While online account opening and digital lending are great, there is one function that is the most in demand by bank customers, yet most banks don’t think to provide any digital functionality around it. It is the one function that drives up the most cost for a bank and is the most significant reason why bank customers still say they want a branch. Solve this problem, and you start to become a true digital bank. In this article, we look at the data around the problem and how to solve for it.
One question we always ask is if we are spending enough on technology? After that question, we get confused and mired in the quicksand of financial reporting, finance philosophy and technology strategy. “Technology” is so pervasive that it is difficult to determine what the difference is between spending on “digital” projects versus “analog” projects. For instance, if we upgrade our phone system from dedicated copper to fiber optics that is an analog project but if we convert over to a slower voice-over-IP system is that a digital project? In order to shed some light, we did some research to help banks set their IT budget for next year.
Technology Spending As A Percent of Non-Interest Income
The Wall Street Journal published a story about small banks beginning to rebel against the Big Three Oligopoly ("the BTO") of core IT suppliers Fiserv, FIS and Jack Henry - now commanding more than 90% of market share according to CELENT. I was interviewed extensively by the writers about the ease (or difficulty) of technical access and economic affordability when banks need unfettered access to their data (i.e. for third party fintech partners). While they are starting to provide access, they're doing it in a way that unfairly monetizes your data to their exclusive benefit. Here's how.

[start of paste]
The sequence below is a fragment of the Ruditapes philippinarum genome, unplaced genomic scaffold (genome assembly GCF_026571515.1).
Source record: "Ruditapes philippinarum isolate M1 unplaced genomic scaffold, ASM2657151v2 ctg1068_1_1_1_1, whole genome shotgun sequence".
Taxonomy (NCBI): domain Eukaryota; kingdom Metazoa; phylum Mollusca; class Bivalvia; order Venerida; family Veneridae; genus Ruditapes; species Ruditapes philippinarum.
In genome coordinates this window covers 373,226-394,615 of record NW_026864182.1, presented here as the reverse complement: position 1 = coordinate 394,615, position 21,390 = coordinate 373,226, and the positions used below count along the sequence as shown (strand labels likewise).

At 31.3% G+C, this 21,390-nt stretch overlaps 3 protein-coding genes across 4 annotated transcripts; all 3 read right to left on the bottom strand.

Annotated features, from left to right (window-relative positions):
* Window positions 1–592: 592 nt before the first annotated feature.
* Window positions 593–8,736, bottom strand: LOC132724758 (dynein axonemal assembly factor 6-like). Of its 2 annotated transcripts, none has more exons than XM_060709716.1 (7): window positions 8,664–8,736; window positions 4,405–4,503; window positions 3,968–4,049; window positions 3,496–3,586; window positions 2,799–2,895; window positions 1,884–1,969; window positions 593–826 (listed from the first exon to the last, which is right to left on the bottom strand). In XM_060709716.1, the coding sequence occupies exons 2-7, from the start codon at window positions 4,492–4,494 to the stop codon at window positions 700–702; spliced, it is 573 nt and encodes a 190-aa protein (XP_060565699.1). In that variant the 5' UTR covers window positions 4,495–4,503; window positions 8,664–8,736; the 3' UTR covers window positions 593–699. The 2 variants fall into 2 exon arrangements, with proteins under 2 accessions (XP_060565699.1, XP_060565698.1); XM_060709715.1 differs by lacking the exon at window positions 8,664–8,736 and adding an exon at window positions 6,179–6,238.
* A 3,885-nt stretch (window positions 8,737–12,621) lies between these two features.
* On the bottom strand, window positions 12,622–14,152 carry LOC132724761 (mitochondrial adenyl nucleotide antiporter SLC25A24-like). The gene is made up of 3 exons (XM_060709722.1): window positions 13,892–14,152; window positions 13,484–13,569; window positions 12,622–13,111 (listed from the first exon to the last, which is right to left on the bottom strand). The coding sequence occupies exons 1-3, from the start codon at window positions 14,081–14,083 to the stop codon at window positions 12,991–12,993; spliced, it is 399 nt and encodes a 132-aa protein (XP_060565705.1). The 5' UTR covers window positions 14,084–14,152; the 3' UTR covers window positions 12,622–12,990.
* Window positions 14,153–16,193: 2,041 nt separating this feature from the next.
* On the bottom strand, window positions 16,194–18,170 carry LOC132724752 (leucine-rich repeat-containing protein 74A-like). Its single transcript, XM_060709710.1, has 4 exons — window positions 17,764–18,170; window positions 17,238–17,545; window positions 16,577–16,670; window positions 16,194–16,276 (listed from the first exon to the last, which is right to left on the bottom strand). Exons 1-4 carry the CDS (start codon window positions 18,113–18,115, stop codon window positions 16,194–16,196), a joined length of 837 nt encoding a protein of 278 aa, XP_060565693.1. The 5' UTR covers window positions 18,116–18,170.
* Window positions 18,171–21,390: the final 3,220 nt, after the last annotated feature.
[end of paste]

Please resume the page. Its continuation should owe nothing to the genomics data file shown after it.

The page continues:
How does a $1.6B mutual bank in a small Massachusetts community find a way to drop more than $4.4 million in cash to their bottomline without changing a single IT supplier or interrupting one of their online customers?
Simple. Beginning in 2014 they took the long-game view and intelligent approach to negotiating against their very powerful core IT suppliers and critical technology vendors. BayCoast Bank is run by Nick Christ and was recently awarded the prestigious ICBA National Community Bank Service Award, Grand National Winner, but Mr. Christ has a secret weapon within his ranks - Dan DeCosta their Chief Information Officer. Mr. DeCosta is as friendly as any banker has been created but inside he is a shrewd technologist and businessman that knows how to leverage the power of outside expertise, market intelligence and pricing data with the patience of a tortoise prepared to ultimately beat any other hare.
Excessive fees create a manufactured barrier to acquiring competitive technology that would help the banking industry survive and flourish. This is an unfair business practice at any measure and may not be legal in many states.